G. Glodić*a (Dr), A. Petrović Vlahovićb (Dr), F. Popovica (Dr), M. Samaržijaa (Prof), S. Badovinaca (Dr)

a University Hospital Centre Zagreb, Zagreb, CROATIA ; b Special hospital for lung disease "Rockefellerova", Zagreb, CROATIA

* glodic.goran@gmail.com

Background: Endobronchial foreign body is a rare but potentially life-threatening diagnosis. If not recognized and treated promptly, it can cause recurrent pneumonia, bronchiectasis, recurrent haemoptysis and other complications. Here we present a case of a bizarre foreign body found in a patient with a history of recurrent pneumonia.

Case report: A 19-year-old male with a history of recurrent pneumonia and no other comorbidities was admitted to our tertiary teaching hospital for further diagnostic evaluation after a foreign body with a metallic appearance and empyema were revealed on a chest CT scan in another institution. Flexible bronchoscopy discovered a branched black foreign body covered in pus in the lateral segment of the right lower lobe (RB9). Extraction with forceps was attempted but the foreign body disintegrated so it was only partially removed. Particles of the foreign body were immediately recognized by the patient and identified as a grass known as wall barley (Hordeum murinum). He remembered he accidentally inhaled it during a game in his childhood but did not consider that information significant. With a tendency of complete removal, a combined rigid and flexible bronchoscopy was performed under general anaesthesia. Parts of the grass were repeatedly extracted with standard biopsy forceps and rat tooth grasping forceps until completely removed. A follow-up CT scan described cystically dilated bronchi in the RB9 segment and no remaining foreign body.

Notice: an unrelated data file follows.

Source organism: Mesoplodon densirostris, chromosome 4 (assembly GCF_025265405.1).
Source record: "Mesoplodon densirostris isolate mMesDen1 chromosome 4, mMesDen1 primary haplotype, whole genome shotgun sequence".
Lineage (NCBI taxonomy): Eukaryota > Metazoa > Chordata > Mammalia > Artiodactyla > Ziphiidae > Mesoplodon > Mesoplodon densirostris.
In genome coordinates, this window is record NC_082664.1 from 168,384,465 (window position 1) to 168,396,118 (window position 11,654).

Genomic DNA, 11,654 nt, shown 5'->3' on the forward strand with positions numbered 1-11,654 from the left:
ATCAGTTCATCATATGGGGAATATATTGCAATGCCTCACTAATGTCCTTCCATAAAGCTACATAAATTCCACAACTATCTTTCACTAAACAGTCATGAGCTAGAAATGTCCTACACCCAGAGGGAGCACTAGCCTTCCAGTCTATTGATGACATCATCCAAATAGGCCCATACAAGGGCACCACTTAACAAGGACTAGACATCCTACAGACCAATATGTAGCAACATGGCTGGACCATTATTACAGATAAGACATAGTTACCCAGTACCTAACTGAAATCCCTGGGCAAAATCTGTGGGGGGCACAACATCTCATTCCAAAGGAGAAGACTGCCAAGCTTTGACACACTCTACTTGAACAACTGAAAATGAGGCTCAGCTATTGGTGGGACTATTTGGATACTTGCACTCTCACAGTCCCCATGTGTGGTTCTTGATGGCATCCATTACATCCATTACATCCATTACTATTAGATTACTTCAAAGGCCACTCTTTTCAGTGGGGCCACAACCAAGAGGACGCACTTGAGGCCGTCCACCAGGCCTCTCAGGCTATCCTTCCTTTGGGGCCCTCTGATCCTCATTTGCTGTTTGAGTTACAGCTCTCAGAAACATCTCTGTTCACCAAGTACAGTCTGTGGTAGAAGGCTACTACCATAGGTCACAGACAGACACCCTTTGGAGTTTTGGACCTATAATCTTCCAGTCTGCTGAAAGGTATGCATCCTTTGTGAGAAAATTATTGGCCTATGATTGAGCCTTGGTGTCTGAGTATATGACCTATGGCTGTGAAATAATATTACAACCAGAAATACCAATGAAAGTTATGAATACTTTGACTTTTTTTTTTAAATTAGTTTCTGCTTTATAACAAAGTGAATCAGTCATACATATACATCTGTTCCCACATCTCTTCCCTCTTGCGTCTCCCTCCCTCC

Conclusion: Even if not obvious from patient history, endobronchial foreign body should be considered as a possible differential diagnosis of recurrent pneumonia. Mineralization of organic material trapped in the airway for a prolonged period of time can lead to unusual appearances on conventional chest films and CT scans. Timely recognition of foreign body aspiration and accessibility of rigid bronchoscopy can reduce long-term complications such as recurrent pneumonia and bronchiectasis.

Disclosure of funding source(s): none